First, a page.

The Essence of Womanhood

What does it mean to be a woman? It’s a seemingly simple question, yet in our fast-paced modern world, the true depth and significance of womanhood may have been lost.

I firmly believe that each of us is here on Earth with a unique purpose, a vital piece in the tapestry of collective consciousness. Our human experience is a gift, and embracing our full potential as individuals is one of the most profound achievements we can strive for.

Central to this journey of self-discovery is grasping the intricacies of life, reconnecting with our true selves, and embracing all facets of our existence—the cycles, the emotions, the challenges. As women, our human experience is embodied in the female form, a vessel through which we navigate the complexities of life. Mastering this vessel, with all its complexities, is key to unleashing our fullest potential.

Women are inherently extraordinary. There is a uniqueness to us that is unparalleled. We possess the remarkable ability to nurture life, to guide souls into this world. This potential manifests in various ways—through childbirth, child-rearing, or even in nurturing communities and projects that shape human existence. It’s crucial to recognize that even women who can’t, don’t want, or have lost children play a vital role in the fabric of humanity.

Throughout a woman’s life, she undergoes transformative experiences exclusive to her femininity: menstruation, childbirth, menopause. How we perceive these milestones, how we are influenced by societal expectations and personal beliefs, profoundly impacts our journey—mentally, spiritually, and physically. Ancient cultures understood the significance of these transitions. They celebrated
them, imparted wisdom through rituals, and supported women as they navigated these life-altering passages in harmony with Mother Earth.

In modern societies, it seems we have drifted from these sacred teachings. Many women today suppress their innate power, disengage from their natural rhythms, or neglect the profound significance of their biological transitions.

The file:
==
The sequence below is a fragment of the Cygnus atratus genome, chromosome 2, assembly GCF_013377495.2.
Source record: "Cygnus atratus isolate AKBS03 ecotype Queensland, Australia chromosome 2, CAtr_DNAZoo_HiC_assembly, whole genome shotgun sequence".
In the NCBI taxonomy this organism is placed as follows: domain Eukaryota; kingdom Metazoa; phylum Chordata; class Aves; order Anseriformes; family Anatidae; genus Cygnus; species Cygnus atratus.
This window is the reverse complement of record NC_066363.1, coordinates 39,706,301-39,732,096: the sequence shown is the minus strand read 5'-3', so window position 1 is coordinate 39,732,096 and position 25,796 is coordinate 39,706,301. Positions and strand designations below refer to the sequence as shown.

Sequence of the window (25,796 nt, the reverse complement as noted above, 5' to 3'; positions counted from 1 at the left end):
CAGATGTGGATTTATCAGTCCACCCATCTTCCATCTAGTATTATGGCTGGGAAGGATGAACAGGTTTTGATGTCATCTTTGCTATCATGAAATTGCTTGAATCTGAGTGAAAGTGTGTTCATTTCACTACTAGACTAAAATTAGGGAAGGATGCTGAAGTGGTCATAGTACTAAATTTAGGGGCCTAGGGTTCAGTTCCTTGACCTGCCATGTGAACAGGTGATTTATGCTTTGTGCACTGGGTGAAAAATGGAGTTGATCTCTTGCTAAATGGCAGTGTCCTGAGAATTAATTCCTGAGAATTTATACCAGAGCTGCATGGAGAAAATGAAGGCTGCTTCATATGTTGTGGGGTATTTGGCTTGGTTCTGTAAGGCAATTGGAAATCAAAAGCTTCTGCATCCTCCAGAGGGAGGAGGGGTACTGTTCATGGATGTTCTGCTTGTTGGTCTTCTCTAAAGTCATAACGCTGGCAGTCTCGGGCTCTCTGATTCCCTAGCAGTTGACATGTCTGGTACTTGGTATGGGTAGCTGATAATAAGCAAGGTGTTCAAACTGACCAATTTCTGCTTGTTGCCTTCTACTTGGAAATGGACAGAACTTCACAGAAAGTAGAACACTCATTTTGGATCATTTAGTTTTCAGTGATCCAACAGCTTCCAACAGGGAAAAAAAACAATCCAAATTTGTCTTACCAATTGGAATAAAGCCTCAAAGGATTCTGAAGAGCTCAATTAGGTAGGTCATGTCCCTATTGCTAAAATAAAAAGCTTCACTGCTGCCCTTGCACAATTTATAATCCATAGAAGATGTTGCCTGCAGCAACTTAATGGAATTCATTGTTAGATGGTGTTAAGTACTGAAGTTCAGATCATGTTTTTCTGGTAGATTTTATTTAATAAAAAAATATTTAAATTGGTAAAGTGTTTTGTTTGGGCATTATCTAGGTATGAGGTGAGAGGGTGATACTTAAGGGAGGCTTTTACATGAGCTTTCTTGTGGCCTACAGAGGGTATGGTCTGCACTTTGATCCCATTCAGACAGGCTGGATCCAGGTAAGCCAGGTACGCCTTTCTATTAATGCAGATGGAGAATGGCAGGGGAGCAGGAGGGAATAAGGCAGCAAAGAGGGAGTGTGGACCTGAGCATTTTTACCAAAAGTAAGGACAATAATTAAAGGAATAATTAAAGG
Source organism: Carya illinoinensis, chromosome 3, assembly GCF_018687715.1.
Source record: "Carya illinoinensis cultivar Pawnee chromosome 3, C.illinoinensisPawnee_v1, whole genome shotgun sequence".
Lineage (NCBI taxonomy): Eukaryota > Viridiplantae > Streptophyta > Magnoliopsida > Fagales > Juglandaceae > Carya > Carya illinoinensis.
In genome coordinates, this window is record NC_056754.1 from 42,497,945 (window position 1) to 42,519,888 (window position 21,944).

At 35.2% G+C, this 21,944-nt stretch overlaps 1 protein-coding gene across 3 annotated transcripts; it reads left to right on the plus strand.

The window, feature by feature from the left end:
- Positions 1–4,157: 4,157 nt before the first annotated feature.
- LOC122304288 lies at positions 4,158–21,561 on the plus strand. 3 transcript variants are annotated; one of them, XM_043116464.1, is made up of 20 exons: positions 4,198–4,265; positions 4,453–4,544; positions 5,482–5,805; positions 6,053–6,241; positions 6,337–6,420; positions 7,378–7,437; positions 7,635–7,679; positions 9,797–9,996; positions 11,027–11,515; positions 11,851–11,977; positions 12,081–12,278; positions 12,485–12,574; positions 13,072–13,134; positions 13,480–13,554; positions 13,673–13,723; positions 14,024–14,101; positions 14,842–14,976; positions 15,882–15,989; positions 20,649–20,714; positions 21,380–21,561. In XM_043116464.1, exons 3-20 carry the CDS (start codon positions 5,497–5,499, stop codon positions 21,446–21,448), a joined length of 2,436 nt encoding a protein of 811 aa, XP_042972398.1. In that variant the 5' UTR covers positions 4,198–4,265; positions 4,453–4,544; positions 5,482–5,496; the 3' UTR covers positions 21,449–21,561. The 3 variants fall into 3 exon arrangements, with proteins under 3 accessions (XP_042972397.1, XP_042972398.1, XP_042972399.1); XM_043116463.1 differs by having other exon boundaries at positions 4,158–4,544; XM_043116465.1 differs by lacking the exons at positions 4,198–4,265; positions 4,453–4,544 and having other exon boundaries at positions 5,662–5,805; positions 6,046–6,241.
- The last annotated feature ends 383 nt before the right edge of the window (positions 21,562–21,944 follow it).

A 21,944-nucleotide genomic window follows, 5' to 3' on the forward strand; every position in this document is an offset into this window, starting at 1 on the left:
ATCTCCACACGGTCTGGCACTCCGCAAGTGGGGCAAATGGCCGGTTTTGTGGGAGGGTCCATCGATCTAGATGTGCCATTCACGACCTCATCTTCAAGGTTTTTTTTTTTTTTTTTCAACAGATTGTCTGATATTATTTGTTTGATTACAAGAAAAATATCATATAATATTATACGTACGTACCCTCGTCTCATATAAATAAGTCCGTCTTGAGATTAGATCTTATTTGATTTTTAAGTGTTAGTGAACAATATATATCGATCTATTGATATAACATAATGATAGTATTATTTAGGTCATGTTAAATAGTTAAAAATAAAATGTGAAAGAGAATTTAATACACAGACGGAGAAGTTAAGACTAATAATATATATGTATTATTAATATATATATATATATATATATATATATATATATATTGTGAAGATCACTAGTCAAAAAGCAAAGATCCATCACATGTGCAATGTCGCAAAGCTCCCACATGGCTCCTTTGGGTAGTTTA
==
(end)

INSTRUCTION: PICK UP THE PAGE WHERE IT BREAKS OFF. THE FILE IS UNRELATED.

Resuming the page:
What if empowering women transcends mere equality in society? What if it means recognizing and honoring the intrinsic worth of each woman, aligning our lives with our natural rhythms, soul’s missions, celebrating our unique strengths, and understanding our pivotal roles in society? Thankfully, ancient tribes have safeguarded profound wisdom and customs that delve into the essence and energetics of womanhood. Yet, merely replicating these rituals and traditions may not suffice. We are not identical to our ancestors; we have evolved, inhabit distinct eras, and possess diverse lineages. Nonetheless, while
honoring the ancient traditions, we can allow them to spark inspiration within us, reintegrate them into our contemporary lifestyles, and guide us towards achieving balance in our feminine existence.

Questions for self-contemplation:

  • What values define me as a woman?
  • How do I perceive my menstrual cycle or menopause?
  • Which life transition, past or forthcoming, requires my attention?
  • In what aspects of my life do I neglect to nurture my feminine essence—physically, mentally, spiritually?

Join us for a transformative journey into the core of womanhood with Haydi Moustafa at the Feminine Wisdom Retreat from July 19-24, 2024, at Mandali. This retreat is tailored for women in every stage of life, offering a space to delve deep into the essence of womanhood. Discover more about the retreat here.

Posted in Body, SoulTagged emotions, mindfulness, pregnancy, womanhood

The Felt Sense of Generosity

What does generosity feel like?

Generosity is the quality of being kind and sharing that kindness freely with others without expecting something in return. It’s the natural way our heart interacts in the world when it feels safe, secure, and bountiful. Generosity goes beyond material possessions and can include giving time, attention, compassion, skills, or support. It reflects a spirit of abundance and can be felt in our tissues.

Let’s start with the spirit of abundance. With the generosity of life itself.

What has life given you? 

Your body and its dazzling complex interconnected systems that keep you alive: circulatory, respiratory, nervous, muscular system, digestive system, and immune system, just to name a few. 

Life gives us air to breath, the earth to walk on, and water to drink.  We are given beauty in abundance: sunsets, bird song, waterfalls, the scent of morning coffee….

Pause and reflect: What else has life given you? And how does it feel in your body to be the recipient of this generosity?

What have others given you?